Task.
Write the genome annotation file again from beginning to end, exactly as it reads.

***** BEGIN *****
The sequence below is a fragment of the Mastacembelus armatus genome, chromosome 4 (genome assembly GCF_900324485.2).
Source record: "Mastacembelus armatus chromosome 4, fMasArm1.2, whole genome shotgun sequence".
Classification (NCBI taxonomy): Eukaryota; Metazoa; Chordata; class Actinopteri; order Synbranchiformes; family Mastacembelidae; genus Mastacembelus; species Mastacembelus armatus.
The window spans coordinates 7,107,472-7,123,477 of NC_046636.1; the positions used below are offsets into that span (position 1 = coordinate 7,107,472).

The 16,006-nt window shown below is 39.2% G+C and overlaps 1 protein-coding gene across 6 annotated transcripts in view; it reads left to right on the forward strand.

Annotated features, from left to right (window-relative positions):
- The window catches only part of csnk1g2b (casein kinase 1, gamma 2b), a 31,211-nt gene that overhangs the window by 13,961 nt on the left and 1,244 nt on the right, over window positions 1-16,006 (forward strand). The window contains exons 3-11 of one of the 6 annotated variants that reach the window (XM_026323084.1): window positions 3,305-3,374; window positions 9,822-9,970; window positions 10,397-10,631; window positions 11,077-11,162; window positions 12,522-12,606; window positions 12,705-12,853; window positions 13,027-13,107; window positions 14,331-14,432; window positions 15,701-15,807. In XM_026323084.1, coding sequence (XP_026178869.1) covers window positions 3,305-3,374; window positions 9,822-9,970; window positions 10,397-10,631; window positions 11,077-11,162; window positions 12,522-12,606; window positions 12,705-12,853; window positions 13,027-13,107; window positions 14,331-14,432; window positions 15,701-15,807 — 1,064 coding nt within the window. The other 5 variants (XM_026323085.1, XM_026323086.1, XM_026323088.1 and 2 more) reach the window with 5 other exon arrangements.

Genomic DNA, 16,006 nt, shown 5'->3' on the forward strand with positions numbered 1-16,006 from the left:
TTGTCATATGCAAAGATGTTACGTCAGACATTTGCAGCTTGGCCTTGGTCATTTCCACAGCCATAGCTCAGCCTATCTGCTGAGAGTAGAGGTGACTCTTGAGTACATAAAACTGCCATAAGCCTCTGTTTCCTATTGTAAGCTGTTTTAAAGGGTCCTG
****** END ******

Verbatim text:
The sequence below is a fragment of the Mastacembelus armatus genome, chromosome 4 (genome assembly GCF_900324485.2).
Source record: "Mastacembelus armatus chromosome 4, fMasArm1.2, whole genome shotgun sequence".
Classification (NCBI taxonomy): Eukaryota; Metazoa; Chordata; class Actinopteri; order Synbranchiformes; family Mastacembelidae; genus Mastacembelus; species Mastacembelus armatus.
The window spans coordinates 7,107,472-7,123,477 of NC_046636.1; the positions used below are offsets into that span (position 1 = coordinate 7,107,472).

The 16,006-nt window shown below is 39.2% G+C and overlaps 1 protein-coding gene across 6 annotated transcripts in view; it reads left to right on the forward strand.

Annotated features, from left to right (window-relative positions):
- The window catches only part of csnk1g2b (casein kinase 1, gamma 2b), a 31,211-nt gene that overhangs the window by 13,961 nt on the left and 1,244 nt on the right, over window positions 1-16,006 (forward strand). The window contains exons 3-11 of one of the 6 annotated variants that reach the window (XM_026323084.1): window positions 3,305-3,374; window positions 9,822-9,970; window positions 10,397-10,631; window positions 11,077-11,162; window positions 12,522-12,606; window positions 12,705-12,853; window positions 13,027-13,107; window positions 14,331-14,432; window positions 15,701-15,807. In XM_026323084.1, coding sequence (XP_026178869.1) covers window positions 3,305-3,374; window positions 9,822-9,970; window positions 10,397-10,631; window positions 11,077-11,162; window positions 12,522-12,606; window positions 12,705-12,853; window positions 13,027-13,107; window positions 14,331-14,432; window positions 15,701-15,807 — 1,064 coding nt within the window. The other 5 variants (XM_026323085.1, XM_026323086.1, XM_026323088.1 and 2 more) reach the window with 5 other exon arrangements.

Genomic DNA, 16,006 nt, shown 5'->3' on the forward strand with positions numbered 1-16,006 from the left:
TTGTCATATGCAAAGATGTTACGTCAGACATTTGCAGCTTGGCCTTGGTCATTTCCACAGCCATAGCTCAGCCTATCTGCTGAGAGTAGAGGTGACTCTTGAGTACATAAAACTGCCATAAGCCTCTGTTTCCTATTGTAAGCTGTTTTAAAGGGTCCTG